We simulate four options for increasing charitable giving in Puerto Rico. All the changes apply only to taxpayers who itemize deductions:
1. Raise the 15 percent of AGI ceiling on charitable contributions to 50 percent.
2. Allow a full deduction for all contributions in excess of 1 percent of AGI, while eliminating the 1/3 partial deduction for contributions less than the 1 percent floor.
3. Combine options 1 and 2; that is, reducing the floor and increasing the ceiling.
4. Allow a full deduction for all contributions up to a ceiling of 50 percent of AGI (U.S. law).
We also simulate the effects on charitable contributions and revenue of removing the charitable deduction completely, in order to assess the efficiency of current Puerto Rico law. In all the simulations, we use what we consider the best estimates of behavioral responses from the economics literature, although we acknowledge the responses could be larger or smaller.
Table 1 summarizes the results of these simulations. We estimate that the current Puerto Rico deduction increases contributions by approximately $15 million at a roughly equal cost to Hacienda of $15.2 million. Raising the ceiling on deductions would cost an additional $5.3 million, but would raise contributions by $7.0 million – an increase of over $1.30 in giving for each dollar of revenue sacrificed. Raising the ceiling is relatively efficient because it provides an incentive for very large donors to give more. In comparison, current law gives large donors a significant rebate for gifts up to 15 percent of AGI, but no additional incentive to give more. Lowering the floor to 1 percent and retaining the 15 percent ceiling, however, costs more ($6.4 million) than the increase in giving ($5.3 million) because it gives rebates for contributions between 1 and 3 percent of AGI by people already giving more than the 3 percent floor.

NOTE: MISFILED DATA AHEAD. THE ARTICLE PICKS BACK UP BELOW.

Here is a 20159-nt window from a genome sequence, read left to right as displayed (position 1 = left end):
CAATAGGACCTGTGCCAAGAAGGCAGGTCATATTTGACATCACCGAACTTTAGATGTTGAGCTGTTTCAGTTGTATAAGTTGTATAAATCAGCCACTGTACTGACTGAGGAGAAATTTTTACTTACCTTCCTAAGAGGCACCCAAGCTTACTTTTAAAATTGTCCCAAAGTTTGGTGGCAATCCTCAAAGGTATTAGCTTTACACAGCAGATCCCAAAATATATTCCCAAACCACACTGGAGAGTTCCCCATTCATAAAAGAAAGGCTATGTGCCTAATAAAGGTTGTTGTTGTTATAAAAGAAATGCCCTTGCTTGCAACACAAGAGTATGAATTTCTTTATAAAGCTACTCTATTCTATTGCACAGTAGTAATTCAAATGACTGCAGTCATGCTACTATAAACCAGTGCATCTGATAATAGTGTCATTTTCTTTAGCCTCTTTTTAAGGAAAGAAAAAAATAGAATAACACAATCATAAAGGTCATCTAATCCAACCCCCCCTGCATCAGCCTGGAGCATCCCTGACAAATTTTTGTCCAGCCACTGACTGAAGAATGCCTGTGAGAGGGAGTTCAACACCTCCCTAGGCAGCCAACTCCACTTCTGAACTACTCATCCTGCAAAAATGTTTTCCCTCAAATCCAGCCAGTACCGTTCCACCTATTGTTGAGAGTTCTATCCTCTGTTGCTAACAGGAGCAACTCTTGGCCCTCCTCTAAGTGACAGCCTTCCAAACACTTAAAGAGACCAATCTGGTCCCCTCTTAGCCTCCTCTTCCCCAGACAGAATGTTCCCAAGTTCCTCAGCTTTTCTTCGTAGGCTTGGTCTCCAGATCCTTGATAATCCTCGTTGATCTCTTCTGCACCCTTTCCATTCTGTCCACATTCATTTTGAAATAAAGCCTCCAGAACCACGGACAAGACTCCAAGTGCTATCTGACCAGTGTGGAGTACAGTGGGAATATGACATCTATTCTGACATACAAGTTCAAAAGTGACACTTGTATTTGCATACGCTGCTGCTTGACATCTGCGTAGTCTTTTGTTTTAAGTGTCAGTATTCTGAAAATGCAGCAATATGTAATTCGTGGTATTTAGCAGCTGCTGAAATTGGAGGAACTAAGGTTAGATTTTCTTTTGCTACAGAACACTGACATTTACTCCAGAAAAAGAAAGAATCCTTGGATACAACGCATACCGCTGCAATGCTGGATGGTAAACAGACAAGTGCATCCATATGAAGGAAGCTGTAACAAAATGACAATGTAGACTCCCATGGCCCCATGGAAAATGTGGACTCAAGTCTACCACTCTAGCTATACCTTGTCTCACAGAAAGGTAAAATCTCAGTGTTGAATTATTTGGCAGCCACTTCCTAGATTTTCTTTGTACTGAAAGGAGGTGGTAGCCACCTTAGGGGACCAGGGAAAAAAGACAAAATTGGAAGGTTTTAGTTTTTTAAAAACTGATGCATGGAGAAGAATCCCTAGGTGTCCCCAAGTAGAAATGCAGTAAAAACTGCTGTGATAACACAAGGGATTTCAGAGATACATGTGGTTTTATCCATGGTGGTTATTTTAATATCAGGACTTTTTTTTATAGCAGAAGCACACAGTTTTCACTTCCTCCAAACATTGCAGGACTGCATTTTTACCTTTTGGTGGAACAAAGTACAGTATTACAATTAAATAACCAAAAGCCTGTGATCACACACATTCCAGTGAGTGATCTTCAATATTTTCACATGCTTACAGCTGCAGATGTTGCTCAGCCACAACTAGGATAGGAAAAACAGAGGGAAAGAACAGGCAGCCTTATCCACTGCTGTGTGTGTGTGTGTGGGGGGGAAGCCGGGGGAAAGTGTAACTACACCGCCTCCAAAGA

Shifting to a U.S.-style deduction has the largest impact on contributions ($13.4 million of additional giving), but the largest revenue cost ($12.1 million) of all the options. It would on balance improve the efficiency of the subsidy, but efficiency differences among all the options are not large and the revenue loss would increase. Still, Puerto Rico may want to fund a moderate expansion of its charitable sector. Moreover, by simplifying the calculation of deductions, removing the floors and partial deduction and raising the ceiling may induce more participation and thereby provide even larger net benefits than these calculations suggest.
In addition to changing the incentive structure of the deduction, other changes in the charitable provisions may be called for. In particular, many stakeholders in Puerto Rico expressed the view that it would be desirable to link any expansion of the deduction with measures to improve the accountability of nonprofit organizations in Puerto Rico. One option would be to require organization to register with the IRS as 501(c)(3) organizations as a condition of receiving either any deductible contributions or the enhanced deductions advanced in these options. This could be an important first step towards greater transparency and accountability and help ensure that the revenue loss as a result of enacting these options would go to pay for the activities the subsidy intends to promote.